My research focuses on the use of radio, millimeter, and submillimeter observations of interstellar matter to probe how galaxy evolution unfolds in the nearby and distant universe. Particular interests include the properties of dusty star-forming galaxies — e.g., low-z ultraluminous infrared galaxies (ULIRGs), and high-z submillimeter galaxies (SMGs) like those seen by the Atacama Cosmology Telescope (ACT) — and the growth of stellar disks and central black holes in nearby, normal galaxies. I am also interested in the cosmic evolution of neutral atomic hydrogen, which I will be studying out to z = 1.4 with South Africa's new MeerKAT interferometer in the context of the 3424-hour LADUMA survey. LADUMA's status as one of the three top-ranked MeerKAT Large Survey Projects was reconfirmed in June 2017 by an international review panel.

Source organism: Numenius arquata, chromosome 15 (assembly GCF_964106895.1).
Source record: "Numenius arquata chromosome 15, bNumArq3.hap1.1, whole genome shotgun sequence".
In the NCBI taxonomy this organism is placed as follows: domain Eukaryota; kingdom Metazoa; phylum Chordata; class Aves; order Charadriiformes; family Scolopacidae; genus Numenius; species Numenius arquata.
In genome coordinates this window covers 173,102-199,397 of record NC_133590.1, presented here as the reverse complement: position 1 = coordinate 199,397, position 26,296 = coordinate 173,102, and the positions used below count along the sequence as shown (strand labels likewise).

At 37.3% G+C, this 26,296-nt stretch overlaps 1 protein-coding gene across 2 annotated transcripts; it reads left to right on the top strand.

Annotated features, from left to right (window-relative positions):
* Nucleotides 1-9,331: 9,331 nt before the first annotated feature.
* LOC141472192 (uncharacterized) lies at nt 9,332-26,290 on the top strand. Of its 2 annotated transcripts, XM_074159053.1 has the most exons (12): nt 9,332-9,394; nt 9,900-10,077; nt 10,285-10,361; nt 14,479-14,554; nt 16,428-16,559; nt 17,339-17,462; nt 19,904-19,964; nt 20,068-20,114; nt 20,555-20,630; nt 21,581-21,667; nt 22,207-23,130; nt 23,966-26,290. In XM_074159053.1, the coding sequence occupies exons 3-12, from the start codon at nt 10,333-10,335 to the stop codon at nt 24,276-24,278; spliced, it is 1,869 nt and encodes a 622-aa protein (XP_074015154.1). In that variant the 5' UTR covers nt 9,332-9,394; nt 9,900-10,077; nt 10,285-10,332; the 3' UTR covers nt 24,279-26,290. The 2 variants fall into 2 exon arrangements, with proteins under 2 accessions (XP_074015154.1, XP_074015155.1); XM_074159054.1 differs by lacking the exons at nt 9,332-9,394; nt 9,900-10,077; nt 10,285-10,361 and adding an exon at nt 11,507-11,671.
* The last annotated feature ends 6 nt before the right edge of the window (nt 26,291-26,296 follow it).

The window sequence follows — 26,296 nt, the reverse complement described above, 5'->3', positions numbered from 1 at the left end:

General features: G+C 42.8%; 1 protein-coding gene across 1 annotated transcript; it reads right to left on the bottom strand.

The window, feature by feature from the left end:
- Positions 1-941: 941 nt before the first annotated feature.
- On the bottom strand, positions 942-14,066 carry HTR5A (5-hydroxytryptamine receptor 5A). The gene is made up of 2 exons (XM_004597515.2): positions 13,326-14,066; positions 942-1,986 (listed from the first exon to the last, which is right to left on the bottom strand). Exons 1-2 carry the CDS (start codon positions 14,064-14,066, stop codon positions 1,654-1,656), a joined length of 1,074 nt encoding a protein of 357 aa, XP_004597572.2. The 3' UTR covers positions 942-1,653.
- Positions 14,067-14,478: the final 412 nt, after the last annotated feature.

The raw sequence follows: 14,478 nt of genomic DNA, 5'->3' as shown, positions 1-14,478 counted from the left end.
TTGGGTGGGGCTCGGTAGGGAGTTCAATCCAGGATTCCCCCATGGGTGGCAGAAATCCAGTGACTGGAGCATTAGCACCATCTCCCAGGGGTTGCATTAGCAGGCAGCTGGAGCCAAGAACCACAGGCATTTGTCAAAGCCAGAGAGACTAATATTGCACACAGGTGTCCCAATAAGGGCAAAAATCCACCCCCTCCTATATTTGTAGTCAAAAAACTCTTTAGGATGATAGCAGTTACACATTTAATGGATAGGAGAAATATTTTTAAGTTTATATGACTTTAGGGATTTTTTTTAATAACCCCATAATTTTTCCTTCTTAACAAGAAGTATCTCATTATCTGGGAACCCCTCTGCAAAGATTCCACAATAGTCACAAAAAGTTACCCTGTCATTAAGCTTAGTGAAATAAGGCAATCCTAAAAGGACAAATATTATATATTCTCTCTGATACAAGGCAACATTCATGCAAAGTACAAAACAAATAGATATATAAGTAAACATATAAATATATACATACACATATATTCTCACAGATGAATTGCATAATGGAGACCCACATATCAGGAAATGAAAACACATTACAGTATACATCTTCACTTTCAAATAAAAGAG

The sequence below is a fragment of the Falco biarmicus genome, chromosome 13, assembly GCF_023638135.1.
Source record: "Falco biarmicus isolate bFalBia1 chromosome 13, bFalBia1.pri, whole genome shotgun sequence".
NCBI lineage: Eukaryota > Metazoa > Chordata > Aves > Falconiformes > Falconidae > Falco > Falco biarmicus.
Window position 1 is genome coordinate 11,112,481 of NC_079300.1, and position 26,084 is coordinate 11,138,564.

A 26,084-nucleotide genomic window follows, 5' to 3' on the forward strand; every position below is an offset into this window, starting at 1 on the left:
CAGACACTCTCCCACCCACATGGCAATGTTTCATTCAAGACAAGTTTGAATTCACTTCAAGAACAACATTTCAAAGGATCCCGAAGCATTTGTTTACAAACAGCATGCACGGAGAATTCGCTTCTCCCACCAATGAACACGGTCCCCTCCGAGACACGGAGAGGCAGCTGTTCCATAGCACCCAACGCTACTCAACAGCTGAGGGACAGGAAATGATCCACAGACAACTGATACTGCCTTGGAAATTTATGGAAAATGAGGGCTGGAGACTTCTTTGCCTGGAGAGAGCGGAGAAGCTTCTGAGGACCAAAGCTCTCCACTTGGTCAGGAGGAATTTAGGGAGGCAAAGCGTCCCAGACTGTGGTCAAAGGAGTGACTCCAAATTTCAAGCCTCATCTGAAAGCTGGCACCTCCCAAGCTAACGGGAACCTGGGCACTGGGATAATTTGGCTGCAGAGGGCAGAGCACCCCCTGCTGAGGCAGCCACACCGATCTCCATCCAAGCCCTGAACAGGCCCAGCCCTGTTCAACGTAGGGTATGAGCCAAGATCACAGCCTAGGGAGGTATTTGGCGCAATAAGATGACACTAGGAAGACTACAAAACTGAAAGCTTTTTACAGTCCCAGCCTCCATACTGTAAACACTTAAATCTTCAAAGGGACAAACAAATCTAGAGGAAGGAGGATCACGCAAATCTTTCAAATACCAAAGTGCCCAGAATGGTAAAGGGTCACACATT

I am grateful to U.S. taxpayers for their support of my research via the following peer-reviewed grants from the National Science Foundation: via student observing support from the National Radio Astronomy Observatory for the following peer-reviewed projects: and via funding for analysis of data from NASA missions for the following peer-reviewed projects:


2015 Fellowship, American Association for the Advancement of Science
2015-2016 Fulbright Scholarship
2016-2017 Membership, Defense Science Study Group